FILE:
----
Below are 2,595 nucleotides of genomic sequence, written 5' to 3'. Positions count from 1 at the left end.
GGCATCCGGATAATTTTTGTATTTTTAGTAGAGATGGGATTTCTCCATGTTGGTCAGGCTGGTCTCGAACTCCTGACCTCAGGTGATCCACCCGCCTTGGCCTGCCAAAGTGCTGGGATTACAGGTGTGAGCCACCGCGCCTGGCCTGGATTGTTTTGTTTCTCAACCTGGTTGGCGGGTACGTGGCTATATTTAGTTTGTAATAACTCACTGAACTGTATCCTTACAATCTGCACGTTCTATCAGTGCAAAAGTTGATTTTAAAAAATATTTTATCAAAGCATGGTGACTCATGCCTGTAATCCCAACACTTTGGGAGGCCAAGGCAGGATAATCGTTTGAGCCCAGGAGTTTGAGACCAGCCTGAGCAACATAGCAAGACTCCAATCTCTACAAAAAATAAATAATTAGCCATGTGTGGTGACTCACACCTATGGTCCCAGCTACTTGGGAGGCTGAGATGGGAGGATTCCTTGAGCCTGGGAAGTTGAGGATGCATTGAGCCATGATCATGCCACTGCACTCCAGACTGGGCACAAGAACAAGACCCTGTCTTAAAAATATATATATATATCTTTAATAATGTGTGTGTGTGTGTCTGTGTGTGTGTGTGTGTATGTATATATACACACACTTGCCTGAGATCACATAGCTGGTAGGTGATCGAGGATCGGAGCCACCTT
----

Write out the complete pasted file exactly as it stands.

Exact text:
Below are 2,595 nucleotides of genomic sequence, written 5' to 3'. Positions count from 1 at the left end.
GGCATCCGGATAATTTTTGTATTTTTAGTAGAGATGGGATTTCTCCATGTTGGTCAGGCTGGTCTCGAACTCCTGACCTCAGGTGATCCACCCGCCTTGGCCTGCCAAAGTGCTGGGATTACAGGTGTGAGCCACCGCGCCTGGCCTGGATTGTTTTGTTTCTCAACCTGGTTGGCGGGTACGTGGCTATATTTAGTTTGTAATAACTCACTGAACTGTATCCTTACAATCTGCACGTTCTATCAGTGCAAAAGTTGATTTTAAAAAATATTTTATCAAAGCATGGTGACTCATGCCTGTAATCCCAACACTTTGGGAGGCCAAGGCAGGATAATCGTTTGAGCCCAGGAGTTTGAGACCAGCCTGAGCAACATAGCAAGACTCCAATCTCTACAAAAAATAAATAATTAGCCATGTGTGGTGACTCACACCTATGGTCCCAGCTACTTGGGAGGCTGAGATGGGAGGATTCCTTGAGCCTGGGAAGTTGAGGATGCATTGAGCCATGATCATGCCACTGCACTCCAGACTGGGCACAAGAACAAGACCCTGTCTTAAAAATATATATATATATCTTTAATAATGTGTGTGTGTGTGTCTGTGTGTGTGTGTGTGTATGTATATATACACACACTTGCCTGAGATCACATAGCTGGTAGGTGATCGAGGATCGGAGCCACCTT